[Hat-Tip to Rebecca Goetz]
A couple of days ago I commented on some criticisms leveled at the textbook that I am currently using for my AP History course. As I mentioned my problem was not in the questioning of the interpretation, but in our tendency to rely on labels as a means of commentary of someone’s scholarship. Turns out the Weekly Standard has sunk to the same level in a short piece that critiques courses currently being taught in colleges and universities across the country. Here is an example of their sharp analysis:
At the University of California, Berkeley, students are taking "Doing Feminist Studies" and "Alternative Sexualities in a Transnational World." Surely these courses kill at least as many brain cells as a night of drinking. Berkeley also offers "Public Speaking About Diversity"–but it would probably be more fruitful to sit on the quad, watch fellow students go by, and then adjourn to the nearest Starbucks or the campus free speech zone to practice actual public speaking.
Fascinating. Is this really the best we can do? Perhaps the author meant for this to read as a comedy piece, but I suspect that this is not the case. Again, I am all for the critical analysis of courses and their epistemic validity, but it seems to me that the professors in question deserve the benefit of the doubt. My guess is that this critique reflects the author’s own insecurities and fears. My advice to the author is to grow up.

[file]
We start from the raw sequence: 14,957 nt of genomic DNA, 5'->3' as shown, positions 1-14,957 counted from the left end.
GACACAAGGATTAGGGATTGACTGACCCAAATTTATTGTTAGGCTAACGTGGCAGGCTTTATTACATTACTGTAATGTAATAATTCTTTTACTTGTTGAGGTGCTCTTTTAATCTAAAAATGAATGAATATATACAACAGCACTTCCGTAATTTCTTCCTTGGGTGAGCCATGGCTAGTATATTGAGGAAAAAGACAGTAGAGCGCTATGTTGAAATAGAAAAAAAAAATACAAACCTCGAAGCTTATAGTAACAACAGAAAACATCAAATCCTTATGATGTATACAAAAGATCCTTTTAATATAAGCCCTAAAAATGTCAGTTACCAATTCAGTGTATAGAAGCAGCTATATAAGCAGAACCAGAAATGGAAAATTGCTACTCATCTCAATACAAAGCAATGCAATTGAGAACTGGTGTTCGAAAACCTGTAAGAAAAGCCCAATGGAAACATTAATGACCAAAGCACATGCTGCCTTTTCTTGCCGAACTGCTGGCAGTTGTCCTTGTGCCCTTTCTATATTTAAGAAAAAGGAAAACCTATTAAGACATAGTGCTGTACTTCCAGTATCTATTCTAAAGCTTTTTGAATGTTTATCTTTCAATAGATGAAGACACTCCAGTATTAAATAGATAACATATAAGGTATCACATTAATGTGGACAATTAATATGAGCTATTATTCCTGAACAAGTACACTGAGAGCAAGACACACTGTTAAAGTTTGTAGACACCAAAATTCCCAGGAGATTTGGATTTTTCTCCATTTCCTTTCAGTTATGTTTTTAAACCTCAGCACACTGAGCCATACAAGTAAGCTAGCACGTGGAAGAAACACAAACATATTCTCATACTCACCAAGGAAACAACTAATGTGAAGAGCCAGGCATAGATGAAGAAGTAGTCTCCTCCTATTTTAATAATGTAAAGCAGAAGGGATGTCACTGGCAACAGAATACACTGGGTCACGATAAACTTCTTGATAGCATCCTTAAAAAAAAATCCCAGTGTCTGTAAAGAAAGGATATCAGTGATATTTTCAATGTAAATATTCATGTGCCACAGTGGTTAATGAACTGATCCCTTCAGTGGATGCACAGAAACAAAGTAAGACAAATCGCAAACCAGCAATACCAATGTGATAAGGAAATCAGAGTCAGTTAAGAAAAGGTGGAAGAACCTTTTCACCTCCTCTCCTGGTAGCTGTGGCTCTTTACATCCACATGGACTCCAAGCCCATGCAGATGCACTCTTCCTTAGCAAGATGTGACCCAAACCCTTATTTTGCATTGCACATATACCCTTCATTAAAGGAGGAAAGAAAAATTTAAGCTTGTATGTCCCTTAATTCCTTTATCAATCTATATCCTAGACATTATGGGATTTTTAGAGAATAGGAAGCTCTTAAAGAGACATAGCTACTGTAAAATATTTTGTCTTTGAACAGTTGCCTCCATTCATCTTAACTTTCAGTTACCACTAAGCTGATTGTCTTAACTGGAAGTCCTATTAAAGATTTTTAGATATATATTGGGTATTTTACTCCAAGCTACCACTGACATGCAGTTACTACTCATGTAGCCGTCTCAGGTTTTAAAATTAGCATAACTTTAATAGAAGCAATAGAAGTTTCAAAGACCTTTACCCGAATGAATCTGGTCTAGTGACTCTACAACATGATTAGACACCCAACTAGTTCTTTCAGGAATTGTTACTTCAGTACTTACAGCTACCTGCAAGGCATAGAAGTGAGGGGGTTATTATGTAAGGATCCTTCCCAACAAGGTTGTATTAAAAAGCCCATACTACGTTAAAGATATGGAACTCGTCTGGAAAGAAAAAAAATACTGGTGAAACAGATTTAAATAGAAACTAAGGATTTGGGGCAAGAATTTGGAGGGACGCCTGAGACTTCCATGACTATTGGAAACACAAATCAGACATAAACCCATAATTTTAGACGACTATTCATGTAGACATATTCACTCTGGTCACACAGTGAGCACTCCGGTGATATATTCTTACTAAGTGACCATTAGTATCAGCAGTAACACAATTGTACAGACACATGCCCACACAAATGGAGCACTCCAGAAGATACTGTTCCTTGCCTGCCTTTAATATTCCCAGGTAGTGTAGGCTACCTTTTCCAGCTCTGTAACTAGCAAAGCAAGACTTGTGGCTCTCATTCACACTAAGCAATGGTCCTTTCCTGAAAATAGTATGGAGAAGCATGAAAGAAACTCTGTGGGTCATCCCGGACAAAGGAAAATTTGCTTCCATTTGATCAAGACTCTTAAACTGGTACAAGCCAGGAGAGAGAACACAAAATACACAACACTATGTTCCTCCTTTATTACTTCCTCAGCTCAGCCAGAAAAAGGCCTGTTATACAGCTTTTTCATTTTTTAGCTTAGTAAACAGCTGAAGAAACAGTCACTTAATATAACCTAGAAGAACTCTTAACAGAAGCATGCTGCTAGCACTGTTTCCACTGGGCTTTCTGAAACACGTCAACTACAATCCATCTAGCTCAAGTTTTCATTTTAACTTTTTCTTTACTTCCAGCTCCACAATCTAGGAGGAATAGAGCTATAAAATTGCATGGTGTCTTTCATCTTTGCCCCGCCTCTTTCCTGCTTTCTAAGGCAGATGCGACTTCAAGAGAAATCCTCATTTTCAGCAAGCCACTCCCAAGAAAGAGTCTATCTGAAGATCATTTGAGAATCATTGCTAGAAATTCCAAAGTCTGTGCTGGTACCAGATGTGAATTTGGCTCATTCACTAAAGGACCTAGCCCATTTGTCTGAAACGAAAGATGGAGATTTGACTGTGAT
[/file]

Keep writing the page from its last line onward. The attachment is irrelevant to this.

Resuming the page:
On a slightly different note my AP classes read and discussed a chapter from Howard Zinn’s Peoples History. Some of the students came in and were armed with the standard labels of "liberal" or "Marxist" – most having no idea how to use such concepts. I made it a point to keep the vague generalizations out and maintain their focus on the interpretation at hand. We ended up coming to terms with both the broad categories of Zinn’s interpretation, including what he wants the reader to understand about Colonial America, the various pieces of evidence, and the interpretation’s shortcomings. I am absolutely tired of our lack of patience and unwillingness to engage in serious dialogue.